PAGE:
Sadie Harrison writes about Harrison Birtwistle’s The Fields of Sorrow
As well as being a fine composer, Sadie is also the Sound World chair of trustees. We’re delighted that she has shared this wonderful piece by her namesake.
I first heard this work as a student in 1983, and its sound has reverberated through my own works for nearly forty years – its pacing, clarity of ideas, mesmerising textures, drama and sheer beauty. I remember analysing the piece almost to death alongside the final movement of Mahler’s “Das Leid von der Erde” as they seemed to have much in common, and realising that the magic in both was quite beyond analysis – a composer’s liberation and cause for despair! ( I am listening to “Fields” now as I write this and the hairs are standing up on my arms as they always do.)
Sadie is a composer and performer known for the socio-political aspects of her music-making with several works challenging stereotypes of marginalised peoples, celebrating their creativity and individuality with powerful expressions of musical solidarity.
She was recently Composer-in-Residence with Cuatro Puntos (USA) and Kunstler Bei Wu Sculpturepark (Germany), supported by Arts Council England and PRSF Composer’s Fund Grants. She is Composer-in-Association with the Afghanistan National Institute of Music, her symphonic work Sapida-Dam-Nau premiered by their Women’s Orchestra at the 2017 World Economic Forum.
2017-19 has seen the release of 4 discs, all receiving superb reviews: Observer: ‘disc of glittering intensity’; BBC Music Magazine: ‘beautiful and intriguing’; Fanfare: ’a special, fragile space’, 5:4: ‘daringly wild…positively feral. Utterly amazing’, Composition Today: ‘a riot of sound..a great shout of joy’, Gramophone: ‘an important contribution to piano repertoire’.
Upcoming performances for 2020 include Fire in Song (Gemini Commission for Late Music York), ‘I am in love with every star in the galaxy’ for Kate Ledger and Anna Snow (Late Music York), My Hazara People (Charis Foster/Ontario), Squish! King Kong’s Love Song (Cuatro Puntos/Connecticut), Cantare et Trepidare (Katherine Williams, London), Portraits from the place of the yew-trees (Duncan Honeybourne/Sheffield Cathedral).
Sadie’s music is published by UYMP and Recital Music with works on the ABRSM and Trinity examination lists. (Websites: www.sadieharrisoncomposer.co.uk and www.uymp.co.uk)
…and finally, we asked,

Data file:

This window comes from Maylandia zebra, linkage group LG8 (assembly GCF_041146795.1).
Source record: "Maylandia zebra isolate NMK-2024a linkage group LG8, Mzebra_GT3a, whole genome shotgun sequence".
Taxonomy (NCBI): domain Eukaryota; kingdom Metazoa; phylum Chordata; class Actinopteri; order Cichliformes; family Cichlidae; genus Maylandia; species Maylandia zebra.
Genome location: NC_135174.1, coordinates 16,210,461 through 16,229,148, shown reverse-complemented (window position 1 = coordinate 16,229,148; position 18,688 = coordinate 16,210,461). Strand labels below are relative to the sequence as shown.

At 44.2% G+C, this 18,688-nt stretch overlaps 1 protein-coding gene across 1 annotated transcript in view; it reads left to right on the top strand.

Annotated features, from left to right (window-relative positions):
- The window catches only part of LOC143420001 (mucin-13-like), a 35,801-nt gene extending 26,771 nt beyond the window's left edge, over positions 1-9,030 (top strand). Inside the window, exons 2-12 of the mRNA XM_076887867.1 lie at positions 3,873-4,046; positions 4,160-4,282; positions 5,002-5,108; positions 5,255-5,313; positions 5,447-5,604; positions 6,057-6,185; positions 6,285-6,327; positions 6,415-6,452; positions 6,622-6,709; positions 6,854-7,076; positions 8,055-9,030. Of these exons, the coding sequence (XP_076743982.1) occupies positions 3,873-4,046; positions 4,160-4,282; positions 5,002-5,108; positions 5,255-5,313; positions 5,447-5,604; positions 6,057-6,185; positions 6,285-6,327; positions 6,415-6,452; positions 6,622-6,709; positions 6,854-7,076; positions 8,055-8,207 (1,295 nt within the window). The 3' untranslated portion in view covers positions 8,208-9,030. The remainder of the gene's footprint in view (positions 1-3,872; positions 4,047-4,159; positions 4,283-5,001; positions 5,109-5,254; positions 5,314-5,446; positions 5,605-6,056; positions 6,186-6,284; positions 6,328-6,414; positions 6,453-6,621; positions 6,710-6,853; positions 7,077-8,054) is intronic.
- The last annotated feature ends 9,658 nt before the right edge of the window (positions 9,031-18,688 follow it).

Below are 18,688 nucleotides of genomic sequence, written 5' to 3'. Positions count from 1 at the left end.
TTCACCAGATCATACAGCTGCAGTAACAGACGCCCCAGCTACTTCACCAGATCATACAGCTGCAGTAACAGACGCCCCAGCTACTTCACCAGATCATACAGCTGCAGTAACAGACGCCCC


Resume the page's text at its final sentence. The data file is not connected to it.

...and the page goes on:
“If someone didn’t know the music of Sadie Harrison, which piece would you like them to listen to?”
An Unexpected Light: concerto for violin, percussion and string orchestra
This work is very close to my heart, written for my dear friend Rusne Mataityte and one of the best string orchestras in the world, the St. Christopherus Orchestra of Vilnius, conducted by Donatus Katkus. “An Unexpected Light” explores the folk musics from four countries, Lithuania, Georgia, Khojent (now Russian Ferghana) and Armenia, and is intended as a comment on the gradual transformation of musical cultures that once thrived in all their variety in the early Twentieth Century. The concerto opens with a harvesting song, “Pute Vejas”, from South Aukstaitiya, a plaintive melody which recurs only on the solo violin, linking the two main transcriptions of the work. The first of these is a transparent, dreamlike version of a ghostly song from Khojent called “Soki Sini Khorosh”, the second is a lively and highly virtuosic, whirling Lezghinka dance from Tiflis in Georgia. The work closes with echoes of these musics overlaid by an Armenian song from Alexandropol – “Alagyaz Badzr sar E” (Alagyaz is a high mountain) and “A-a, a-a, Mazulyte”, a beautiful lullaby, also from South Aukstaitiya. Surrounding these folk musics are passages of aggressive modernist writing, dark and rhythmic where every instrument is treated as a soloist. The conjunction of apparently unrelated musical styles creates the structure of the concerto and acts as a metaphor for the struggle between cultures.
(Premiere: City Hall, Vilnius, Lithuania (20 February 2004), with Rusne Mataityte (vln) Donatus Katkus (cond) and the St. Christopherus Chamber Orchestra. Commissioned for the Orchestra’s 20th Anniversary Gala concert, broadcast on Lithuanian Television and Radio on 26 February 2004. Released on NMC D125.)
Listen to An Unexpected Light here.
This is, in my opinion, one of Birtwistle’s best pieces. Great choice of text also. Most interesting to read your thoughts on it. I also discovered it as a student, a few years earlier!